7
Minimum Indispensables
of a Liberal Education

The present scene in higher education is marked by renewed concern with fundamental questions of what should be taught and why. To some the picture is one of curricular chaos. But if the chaos leads faculty members, regardless of their specialty, to recognize their role and responsibility as educators, the situation is not to be deplored. In what follows, I present considerations that bear on the construction of a liberal arts or general education curriculum. By a liberal arts or general education I mean a prescribed course of study for all students with the exception of those who can provide evidence of adequate mastery in the subject matters and skills that constitute the curriculum requirement. If our discussion is to have any point or relevance for higher or tertiary education today, we must not lose sight of the fact--deplore it as one may (and I do not deplore it)--that it must be germane to the general education not just of an elite or selected body of students at Columbia, Harvard, or Swarthmore but of all students beginning their college careers.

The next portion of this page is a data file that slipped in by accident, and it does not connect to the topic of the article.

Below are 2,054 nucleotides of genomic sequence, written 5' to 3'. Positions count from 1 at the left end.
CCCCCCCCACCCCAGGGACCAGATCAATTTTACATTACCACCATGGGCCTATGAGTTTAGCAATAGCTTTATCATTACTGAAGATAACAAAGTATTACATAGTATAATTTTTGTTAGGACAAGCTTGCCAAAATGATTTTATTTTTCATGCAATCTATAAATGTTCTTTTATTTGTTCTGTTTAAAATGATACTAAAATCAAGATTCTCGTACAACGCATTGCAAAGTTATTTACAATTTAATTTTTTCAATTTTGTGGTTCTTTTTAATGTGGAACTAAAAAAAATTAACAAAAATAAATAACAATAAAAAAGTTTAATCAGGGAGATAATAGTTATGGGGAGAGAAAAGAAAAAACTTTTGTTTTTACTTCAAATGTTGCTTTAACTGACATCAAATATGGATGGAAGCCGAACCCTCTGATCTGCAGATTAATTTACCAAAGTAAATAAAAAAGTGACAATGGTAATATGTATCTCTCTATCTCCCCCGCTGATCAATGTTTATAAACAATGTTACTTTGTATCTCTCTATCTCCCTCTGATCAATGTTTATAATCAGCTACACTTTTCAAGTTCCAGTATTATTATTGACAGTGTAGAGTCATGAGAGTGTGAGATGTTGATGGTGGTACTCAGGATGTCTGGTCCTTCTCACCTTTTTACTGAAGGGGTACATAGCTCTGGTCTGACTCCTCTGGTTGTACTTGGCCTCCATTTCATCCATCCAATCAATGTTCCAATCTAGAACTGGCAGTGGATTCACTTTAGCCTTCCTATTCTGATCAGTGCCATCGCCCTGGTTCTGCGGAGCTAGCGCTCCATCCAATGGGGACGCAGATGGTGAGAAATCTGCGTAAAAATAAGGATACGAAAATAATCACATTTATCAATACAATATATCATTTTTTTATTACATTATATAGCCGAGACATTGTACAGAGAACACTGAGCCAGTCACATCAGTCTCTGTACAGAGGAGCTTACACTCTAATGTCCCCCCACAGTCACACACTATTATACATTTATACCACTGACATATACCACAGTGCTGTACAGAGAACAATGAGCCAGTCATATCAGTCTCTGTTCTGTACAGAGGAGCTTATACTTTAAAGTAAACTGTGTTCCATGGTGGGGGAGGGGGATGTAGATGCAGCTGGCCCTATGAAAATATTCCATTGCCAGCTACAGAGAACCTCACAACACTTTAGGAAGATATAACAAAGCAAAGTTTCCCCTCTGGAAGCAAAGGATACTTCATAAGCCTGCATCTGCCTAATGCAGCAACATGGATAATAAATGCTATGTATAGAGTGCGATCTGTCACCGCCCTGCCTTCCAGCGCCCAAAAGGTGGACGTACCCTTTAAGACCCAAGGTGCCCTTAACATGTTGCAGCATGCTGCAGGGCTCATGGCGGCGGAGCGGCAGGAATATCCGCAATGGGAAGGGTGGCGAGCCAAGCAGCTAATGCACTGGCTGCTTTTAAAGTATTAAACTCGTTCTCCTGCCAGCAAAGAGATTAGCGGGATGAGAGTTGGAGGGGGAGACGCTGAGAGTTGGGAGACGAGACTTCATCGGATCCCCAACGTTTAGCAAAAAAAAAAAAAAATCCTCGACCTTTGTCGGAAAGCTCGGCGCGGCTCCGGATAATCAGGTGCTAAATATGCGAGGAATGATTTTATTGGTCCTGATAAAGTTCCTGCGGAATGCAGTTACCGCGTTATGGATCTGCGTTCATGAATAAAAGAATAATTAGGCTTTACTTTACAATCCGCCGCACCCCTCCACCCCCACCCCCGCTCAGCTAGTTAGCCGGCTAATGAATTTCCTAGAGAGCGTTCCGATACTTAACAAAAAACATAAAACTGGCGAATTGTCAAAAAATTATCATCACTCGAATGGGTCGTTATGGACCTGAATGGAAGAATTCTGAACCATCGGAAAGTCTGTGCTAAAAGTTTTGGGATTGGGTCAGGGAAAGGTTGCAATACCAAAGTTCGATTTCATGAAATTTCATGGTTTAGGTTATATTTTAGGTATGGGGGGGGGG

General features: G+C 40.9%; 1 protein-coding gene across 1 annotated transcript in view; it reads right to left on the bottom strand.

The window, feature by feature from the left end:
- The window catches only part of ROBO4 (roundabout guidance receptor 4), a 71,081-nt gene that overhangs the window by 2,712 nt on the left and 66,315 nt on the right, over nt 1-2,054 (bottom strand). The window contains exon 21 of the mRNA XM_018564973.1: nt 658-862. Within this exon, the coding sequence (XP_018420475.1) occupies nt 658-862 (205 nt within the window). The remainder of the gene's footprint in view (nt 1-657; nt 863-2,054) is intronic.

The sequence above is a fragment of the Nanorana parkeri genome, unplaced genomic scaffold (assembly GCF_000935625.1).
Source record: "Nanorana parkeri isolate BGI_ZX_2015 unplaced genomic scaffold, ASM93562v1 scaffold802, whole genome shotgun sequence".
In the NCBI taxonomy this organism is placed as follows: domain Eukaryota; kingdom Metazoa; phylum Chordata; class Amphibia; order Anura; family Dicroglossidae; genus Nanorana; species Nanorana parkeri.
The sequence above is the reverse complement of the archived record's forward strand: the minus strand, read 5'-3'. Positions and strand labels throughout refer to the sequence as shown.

The first question we must face is this: If the course of study is to be related to the student's individual needs, capacities, and background, by what right or justification do we impose any general requirements upon him, aside from the power we have to award or withhold degrees? In the affairs of the mind, coercive power should be irrelevant. Besides, we do not need reminding that in education today power is a very uncertain and shifting commodity. It has been in the wake of student power--as a corollary of student strength and potential for disruption, not as a corollary of reasoned analysis--that requirements on many campuses have been replaced by an unrestricted elective system at the outset of the student's career. The situation has been aggravated

____________________
From The Philosophy of the Curriculum: The Need for General Education, edited by S. Hook, P. Kurtz, and M. Todorovich ( Buffalo, N.Y.: Prometheus Books, 1975).

-73-

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